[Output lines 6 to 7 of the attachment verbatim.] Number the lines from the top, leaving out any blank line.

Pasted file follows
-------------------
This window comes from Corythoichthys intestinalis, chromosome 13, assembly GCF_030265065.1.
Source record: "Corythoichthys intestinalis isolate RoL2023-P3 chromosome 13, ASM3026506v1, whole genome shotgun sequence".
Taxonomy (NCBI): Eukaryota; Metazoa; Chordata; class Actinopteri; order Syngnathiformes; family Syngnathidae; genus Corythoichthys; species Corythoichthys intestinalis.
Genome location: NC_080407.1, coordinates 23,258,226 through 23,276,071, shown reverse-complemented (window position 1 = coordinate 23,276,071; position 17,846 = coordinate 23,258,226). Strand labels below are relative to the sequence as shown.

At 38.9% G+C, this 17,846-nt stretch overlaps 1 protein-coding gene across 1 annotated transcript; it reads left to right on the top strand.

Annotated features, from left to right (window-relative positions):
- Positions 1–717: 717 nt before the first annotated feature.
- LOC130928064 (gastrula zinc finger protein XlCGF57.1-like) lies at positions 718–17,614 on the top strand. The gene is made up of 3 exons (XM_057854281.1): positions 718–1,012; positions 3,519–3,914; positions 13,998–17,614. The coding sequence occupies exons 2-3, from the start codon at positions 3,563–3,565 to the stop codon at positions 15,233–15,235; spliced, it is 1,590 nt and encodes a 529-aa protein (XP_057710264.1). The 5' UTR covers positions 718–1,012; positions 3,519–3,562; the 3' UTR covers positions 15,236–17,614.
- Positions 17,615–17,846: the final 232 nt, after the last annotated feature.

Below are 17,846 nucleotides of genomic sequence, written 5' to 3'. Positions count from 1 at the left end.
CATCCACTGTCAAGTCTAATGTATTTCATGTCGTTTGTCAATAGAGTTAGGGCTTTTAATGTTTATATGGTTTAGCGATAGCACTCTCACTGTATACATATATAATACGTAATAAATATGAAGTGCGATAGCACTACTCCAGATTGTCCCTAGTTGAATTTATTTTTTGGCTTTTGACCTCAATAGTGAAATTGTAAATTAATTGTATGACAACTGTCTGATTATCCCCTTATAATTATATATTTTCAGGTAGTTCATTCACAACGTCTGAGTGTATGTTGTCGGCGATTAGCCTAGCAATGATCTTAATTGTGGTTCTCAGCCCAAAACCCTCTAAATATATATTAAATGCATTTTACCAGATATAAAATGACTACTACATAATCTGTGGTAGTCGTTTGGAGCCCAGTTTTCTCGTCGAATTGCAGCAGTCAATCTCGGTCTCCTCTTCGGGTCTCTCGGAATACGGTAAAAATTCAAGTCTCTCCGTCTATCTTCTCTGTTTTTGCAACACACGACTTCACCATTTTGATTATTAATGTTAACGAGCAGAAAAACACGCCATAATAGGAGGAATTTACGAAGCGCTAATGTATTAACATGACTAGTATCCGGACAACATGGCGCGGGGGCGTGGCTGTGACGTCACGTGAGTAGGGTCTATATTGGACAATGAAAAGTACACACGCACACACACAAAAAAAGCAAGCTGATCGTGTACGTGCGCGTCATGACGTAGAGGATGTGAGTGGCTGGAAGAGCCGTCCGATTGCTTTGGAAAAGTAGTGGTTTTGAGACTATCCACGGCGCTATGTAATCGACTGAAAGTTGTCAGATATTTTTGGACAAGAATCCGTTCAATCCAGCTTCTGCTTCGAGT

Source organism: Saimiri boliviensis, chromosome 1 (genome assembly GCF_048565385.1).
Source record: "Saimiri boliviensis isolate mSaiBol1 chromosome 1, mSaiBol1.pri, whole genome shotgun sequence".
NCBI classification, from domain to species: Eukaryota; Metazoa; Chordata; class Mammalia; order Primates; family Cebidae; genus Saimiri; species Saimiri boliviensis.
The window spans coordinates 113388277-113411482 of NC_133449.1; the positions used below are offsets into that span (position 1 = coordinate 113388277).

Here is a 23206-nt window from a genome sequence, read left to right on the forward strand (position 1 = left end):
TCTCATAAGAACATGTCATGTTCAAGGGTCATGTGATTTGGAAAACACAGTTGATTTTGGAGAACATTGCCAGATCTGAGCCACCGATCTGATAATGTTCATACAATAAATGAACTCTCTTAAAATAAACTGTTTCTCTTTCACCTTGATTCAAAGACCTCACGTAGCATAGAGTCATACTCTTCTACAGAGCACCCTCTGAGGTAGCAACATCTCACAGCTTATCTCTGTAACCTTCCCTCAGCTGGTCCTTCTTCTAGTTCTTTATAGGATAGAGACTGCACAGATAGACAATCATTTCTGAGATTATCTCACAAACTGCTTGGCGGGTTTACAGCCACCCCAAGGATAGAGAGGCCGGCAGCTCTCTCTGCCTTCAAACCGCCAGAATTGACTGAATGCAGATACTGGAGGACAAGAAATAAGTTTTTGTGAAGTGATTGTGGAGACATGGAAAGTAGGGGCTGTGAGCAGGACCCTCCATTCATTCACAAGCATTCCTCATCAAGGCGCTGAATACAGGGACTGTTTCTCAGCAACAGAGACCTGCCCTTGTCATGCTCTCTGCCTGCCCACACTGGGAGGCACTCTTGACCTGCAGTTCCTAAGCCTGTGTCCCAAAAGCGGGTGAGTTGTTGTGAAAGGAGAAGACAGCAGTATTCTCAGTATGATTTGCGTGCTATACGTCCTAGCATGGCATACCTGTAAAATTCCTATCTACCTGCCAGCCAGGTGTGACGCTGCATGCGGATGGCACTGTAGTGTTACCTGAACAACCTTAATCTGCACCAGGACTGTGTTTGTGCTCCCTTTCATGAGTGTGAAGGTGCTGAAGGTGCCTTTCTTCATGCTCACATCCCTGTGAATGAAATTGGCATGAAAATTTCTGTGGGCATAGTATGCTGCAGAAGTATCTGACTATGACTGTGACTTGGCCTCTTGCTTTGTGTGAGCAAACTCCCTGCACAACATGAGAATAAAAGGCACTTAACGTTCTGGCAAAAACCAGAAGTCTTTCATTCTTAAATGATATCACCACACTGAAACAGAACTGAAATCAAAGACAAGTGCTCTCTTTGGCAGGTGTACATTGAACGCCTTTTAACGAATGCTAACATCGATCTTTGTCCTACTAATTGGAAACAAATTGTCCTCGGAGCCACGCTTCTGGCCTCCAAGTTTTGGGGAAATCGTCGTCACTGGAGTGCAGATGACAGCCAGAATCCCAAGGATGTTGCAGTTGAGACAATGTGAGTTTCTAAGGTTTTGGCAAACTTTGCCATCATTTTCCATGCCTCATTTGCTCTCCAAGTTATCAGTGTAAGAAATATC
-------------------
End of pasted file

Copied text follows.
Annotated features, from left to right (window-relative positions):
- Positions 1–717: 717 nt before the first annotated feature.